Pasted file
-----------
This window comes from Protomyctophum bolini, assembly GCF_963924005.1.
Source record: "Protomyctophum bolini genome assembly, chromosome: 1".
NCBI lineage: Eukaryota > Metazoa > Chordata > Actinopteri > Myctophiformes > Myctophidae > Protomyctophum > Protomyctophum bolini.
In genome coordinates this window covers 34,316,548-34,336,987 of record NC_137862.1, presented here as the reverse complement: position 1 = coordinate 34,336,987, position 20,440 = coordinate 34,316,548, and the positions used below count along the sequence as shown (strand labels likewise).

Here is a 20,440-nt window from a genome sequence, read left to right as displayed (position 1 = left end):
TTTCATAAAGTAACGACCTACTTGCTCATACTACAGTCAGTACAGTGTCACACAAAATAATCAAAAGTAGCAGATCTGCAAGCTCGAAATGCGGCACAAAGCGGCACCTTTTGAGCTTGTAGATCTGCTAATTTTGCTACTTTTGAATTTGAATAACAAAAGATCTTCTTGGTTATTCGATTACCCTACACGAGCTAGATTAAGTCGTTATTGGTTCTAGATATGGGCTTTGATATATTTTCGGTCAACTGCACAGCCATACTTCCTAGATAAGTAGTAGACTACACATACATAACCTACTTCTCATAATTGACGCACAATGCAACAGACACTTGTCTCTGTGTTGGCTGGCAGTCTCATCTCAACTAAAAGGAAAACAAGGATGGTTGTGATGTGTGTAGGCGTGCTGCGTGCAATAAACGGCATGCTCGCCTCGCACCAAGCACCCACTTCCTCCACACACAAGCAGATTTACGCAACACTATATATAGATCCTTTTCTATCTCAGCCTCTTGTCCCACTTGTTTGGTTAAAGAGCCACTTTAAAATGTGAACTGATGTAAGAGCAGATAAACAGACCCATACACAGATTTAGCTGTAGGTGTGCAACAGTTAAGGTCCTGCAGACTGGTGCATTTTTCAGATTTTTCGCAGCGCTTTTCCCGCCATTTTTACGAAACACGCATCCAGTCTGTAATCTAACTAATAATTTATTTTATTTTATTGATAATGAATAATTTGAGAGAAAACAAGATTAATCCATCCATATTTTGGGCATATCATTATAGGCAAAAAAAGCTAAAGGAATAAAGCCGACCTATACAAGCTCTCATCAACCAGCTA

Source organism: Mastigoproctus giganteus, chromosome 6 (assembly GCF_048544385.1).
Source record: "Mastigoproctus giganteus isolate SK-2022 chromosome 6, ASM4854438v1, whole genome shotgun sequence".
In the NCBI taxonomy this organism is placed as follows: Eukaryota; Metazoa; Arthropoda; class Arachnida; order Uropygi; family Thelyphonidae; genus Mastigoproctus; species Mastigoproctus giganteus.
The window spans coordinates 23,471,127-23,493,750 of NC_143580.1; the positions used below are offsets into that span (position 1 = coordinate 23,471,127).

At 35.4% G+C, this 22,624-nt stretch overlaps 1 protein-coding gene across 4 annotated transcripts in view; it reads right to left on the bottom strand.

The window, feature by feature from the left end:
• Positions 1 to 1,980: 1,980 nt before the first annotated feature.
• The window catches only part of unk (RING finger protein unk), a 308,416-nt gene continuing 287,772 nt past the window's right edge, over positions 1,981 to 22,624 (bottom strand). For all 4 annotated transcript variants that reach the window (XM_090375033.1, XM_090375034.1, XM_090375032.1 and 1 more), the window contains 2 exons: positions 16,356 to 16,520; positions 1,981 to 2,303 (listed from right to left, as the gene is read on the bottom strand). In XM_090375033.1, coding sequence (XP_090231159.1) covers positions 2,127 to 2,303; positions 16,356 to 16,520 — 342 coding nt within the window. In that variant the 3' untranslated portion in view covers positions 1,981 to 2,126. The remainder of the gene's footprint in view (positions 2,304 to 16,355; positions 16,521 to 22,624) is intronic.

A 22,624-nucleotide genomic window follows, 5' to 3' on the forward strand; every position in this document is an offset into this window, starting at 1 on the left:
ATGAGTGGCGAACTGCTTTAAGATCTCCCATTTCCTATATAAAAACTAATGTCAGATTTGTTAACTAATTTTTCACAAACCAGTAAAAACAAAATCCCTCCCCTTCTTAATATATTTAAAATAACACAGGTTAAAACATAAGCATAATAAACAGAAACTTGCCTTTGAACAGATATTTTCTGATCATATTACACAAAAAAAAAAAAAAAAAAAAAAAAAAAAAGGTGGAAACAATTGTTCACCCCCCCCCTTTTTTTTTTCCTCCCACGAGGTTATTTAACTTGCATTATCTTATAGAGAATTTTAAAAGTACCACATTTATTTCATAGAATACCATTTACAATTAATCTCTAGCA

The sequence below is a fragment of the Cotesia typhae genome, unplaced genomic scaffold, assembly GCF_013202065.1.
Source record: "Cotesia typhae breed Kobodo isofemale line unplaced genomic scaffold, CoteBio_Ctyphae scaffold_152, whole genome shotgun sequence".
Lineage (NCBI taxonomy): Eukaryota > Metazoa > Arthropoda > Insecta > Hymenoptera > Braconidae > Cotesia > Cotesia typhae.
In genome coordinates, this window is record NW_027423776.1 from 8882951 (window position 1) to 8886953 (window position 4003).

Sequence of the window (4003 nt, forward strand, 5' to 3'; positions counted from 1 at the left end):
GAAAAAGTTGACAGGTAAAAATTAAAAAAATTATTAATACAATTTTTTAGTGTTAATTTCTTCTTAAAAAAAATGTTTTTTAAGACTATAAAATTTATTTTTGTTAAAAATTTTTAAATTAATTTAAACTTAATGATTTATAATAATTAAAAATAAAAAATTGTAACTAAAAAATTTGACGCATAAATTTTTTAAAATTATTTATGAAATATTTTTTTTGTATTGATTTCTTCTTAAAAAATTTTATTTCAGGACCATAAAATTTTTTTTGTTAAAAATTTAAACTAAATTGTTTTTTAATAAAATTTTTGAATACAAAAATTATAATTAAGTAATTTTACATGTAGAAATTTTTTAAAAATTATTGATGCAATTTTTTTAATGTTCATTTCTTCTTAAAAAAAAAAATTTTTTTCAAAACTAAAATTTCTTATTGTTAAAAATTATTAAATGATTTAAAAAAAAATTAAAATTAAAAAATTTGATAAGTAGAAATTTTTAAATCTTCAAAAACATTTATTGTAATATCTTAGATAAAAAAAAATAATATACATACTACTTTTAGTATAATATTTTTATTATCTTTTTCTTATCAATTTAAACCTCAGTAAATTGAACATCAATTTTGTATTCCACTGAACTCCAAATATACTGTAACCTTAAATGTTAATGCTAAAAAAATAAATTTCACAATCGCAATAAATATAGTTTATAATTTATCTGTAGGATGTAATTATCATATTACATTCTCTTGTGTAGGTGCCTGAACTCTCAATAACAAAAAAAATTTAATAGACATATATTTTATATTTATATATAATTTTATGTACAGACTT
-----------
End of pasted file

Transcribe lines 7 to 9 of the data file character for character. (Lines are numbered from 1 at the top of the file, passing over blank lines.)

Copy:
Source organism: Mastigoproctus giganteus, chromosome 6 (assembly GCF_048544385.1).
Source record: "Mastigoproctus giganteus isolate SK-2022 chromosome 6, ASM4854438v1, whole genome shotgun sequence".
In the NCBI taxonomy this organism is placed as follows: Eukaryota; Metazoa; Arthropoda; class Arachnida; order Uropygi; family Thelyphonidae; genus Mastigoproctus; species Mastigoproctus giganteus.